At one point in our conversation, sitting in the airport, waiting for the train, I was telling Penelope my feelings about being in Georgia & returning home.  I started to go a bit sour, expressing frustrations & worries over the pleasantries & joys.  Penelope stopped me, held a finger out (up) & simply said, “He knows.. He knows.”  I don’t think she just wanted me to shut up.  She believes that, & reminded me that I do too.   To be continued.

To friends:  Thank you for going the distance with me; for allowing me to forget the concept that one of us has control.

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here & now

February 2, 2011
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I’ve been back in Georgia for 3 weeks. Time has flown & I’m choosing to take that as a good sign (originally typed ‘god sign’ by accident..)  School has been back in session for almost 2.  It’s been an exciting start.  Everyone seems happy I’m back & I feel the wame way.  Strangely enough, when I arrived at the airport in Tbilisi, I felt like I was almost home.  I approached the baggage claim carousel & on the screen it read ‘Tel-a-wiwi’.  After getting my bags I walked out to the lobby expecting to see someone from the program.  Instead it was a random friend of a friend of the program whose English extended as far as my name, airport, taxi, & money.  He took me to what he called a hotel & I would call some lady’s house.  It was a hostel, but it was located 4 flights up with no elevator.  I was lovin’ every minute of it.  The next day, I found my way back to Kutaisi where i stayed in another ‘hotel/lady’s house’ until my host-teachers could find me a host family.  After a week of no luck (and perhaps no effort. I love this country), finally push came to shove when the owner of the house I was staying at called my host-teacher & said I had to go.  I don’t know why.  I was rarely home.  It might have been an issue of payment.  I certainly wasn’t going to pay -not my responsibility.  So on a Saturday morning, I was enjoying a rare occasion to sleep in & my host teachers & some of my students even show up to help me move.  I had clothes & books everywhere.  They through my things in bags & we were out the door.  We walked about a block when I was told to leave my stuff with one of the students (who ended up losing my capo -a very necessary piece for my guitar & my music) & come with my host teacher.  This was all worth it.  Later that evening I was taken to a house that would be all mine.  And that’s where I currantly stay.  I want the experience of living with a Georgian family, but I really like living alone.  Besides, 3 months with the Datuadze’s was enough.  I think we’re all better off.

About classes, I have less than last semster because some take place simultaneously.  I’m okay with that.  I’ve learned something this past week.  Many students are educated privately outside of school.  They take English, Georgian, Math, Geography, History, Physics, Chemistry, Biology, & others.  School is the place they go to goof off with friends, unless they’re female.  Females tend to study diligently wherever they are.  There are some good boys but they’re rare.  For this reason, I spend as much time with Tiniko teaching after school as I do teaching at the school.  Anyway, it’s all good.  Almost all the children in the younger grades do everything required of them.  It’s the 8th grade boys that don’t give a damn. We have fun, though.  It’s been a pleasant start to the new semester.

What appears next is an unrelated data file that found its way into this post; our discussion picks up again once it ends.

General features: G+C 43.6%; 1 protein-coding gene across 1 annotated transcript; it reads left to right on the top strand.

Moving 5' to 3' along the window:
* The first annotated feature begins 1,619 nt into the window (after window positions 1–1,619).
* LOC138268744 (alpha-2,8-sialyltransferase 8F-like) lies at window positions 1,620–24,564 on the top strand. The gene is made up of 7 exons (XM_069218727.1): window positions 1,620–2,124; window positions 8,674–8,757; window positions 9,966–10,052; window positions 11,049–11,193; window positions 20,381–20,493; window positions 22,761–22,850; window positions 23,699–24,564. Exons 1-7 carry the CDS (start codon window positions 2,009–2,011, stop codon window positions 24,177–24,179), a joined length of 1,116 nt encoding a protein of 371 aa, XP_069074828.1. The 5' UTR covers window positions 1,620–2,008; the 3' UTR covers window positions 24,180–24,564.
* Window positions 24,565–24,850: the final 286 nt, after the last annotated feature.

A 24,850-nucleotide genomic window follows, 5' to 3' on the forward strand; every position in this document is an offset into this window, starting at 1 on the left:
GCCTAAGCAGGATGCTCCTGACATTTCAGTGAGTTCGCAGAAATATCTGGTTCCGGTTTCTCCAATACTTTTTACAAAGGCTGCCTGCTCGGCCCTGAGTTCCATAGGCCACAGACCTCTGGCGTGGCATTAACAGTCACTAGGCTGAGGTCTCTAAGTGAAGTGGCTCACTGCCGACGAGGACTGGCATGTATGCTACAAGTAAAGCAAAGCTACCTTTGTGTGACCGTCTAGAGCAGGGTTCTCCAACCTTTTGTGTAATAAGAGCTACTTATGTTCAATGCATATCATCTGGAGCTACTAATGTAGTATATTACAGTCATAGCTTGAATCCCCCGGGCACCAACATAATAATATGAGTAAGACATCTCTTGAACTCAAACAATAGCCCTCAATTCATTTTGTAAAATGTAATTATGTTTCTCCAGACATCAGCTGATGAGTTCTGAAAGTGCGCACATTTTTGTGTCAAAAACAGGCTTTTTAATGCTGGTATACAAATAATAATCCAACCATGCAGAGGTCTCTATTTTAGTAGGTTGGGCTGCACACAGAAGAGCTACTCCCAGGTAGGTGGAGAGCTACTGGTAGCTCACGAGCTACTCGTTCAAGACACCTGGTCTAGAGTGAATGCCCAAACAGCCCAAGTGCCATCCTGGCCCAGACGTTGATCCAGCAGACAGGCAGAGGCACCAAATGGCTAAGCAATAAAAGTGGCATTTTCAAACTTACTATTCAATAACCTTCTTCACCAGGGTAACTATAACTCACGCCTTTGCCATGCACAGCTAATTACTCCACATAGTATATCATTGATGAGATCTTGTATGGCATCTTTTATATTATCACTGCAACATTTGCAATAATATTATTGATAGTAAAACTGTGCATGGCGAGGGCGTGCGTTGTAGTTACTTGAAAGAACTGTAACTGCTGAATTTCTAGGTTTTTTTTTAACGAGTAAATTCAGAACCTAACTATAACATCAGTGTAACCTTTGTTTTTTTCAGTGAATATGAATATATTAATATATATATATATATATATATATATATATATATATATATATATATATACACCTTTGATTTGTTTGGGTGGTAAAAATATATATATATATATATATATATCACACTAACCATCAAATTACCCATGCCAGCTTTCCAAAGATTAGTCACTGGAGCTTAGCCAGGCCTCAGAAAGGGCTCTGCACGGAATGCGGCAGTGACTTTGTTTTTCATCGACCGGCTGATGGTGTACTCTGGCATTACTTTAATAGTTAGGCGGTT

There & Then

Israel.  Wasreal.  Realgood.  I had such an uplifting time walking in the footsteps of The Savior & His prophets.  But I’ll type about that in a bit.  I want to take you day by day starting from the beginning.  I think I was more scared on this flight than on any other with the exception of my first ever flight from Ontario, California to Salt Lake, Utah.  There’s been times when I’ve floan pretty much unbothered, but I remember being nervous for my flight from Chicago to Amsterdam last year, & this flight to Tel-Aviv was even worse.  ANYWAY.  Normally, I’d think it pathetic to applaud a landing, but when all the Georgians on my flight started clapping as we touched down, I almost did too.  Then I thought, ‘We SHOULD clap!’  We just sat on a chair moving through the sky at 400 mph, 5 miles up! Yeah, I know.  They say you have a greater chance of dying on the road than in the air.  It’s not true.  I don’t care about statistics. 72% of all stats are made up on the spot…  I believe in my gut & while I’m in the air, it tells me that if ANYthing goes wrong with this plane, YOU WILL DIE.  But we landed, all plane parts and body parts in tact.  I had to spend the night at the airport and wait for a train & bus in the morning.  I found a seat, plopped down & after about a minute of that, I decided to do some browsing.  I went straight for the junk food & book shop.  This was a delight.  It seemed that Israel has everything Georgia doesn’t.  I wanted to buy a boat load of books right then, but there was no way I was going to purchase any merchandise in an airport.  I had to rationalize food, but I was hungry.  When I returned to my seat, my luggage was gone.  I should have known better than to leave a suitcase lying around in an airport, especially in the place where people have been warring for land rights for centuries, even if it was only for 3-4 minutes.  I asked the ladies sitting nearby if they saw anything.  They pointed to the employee who removed my things from the building who reproved me not to leave my stuff unattended & then took me to where it was.  I pulled it back inside & sat down, in a different seat.  To be continued..


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I'm currently teaching English in the republic of Georgia. I started this blog so that those I love & those interested can read all about my experience.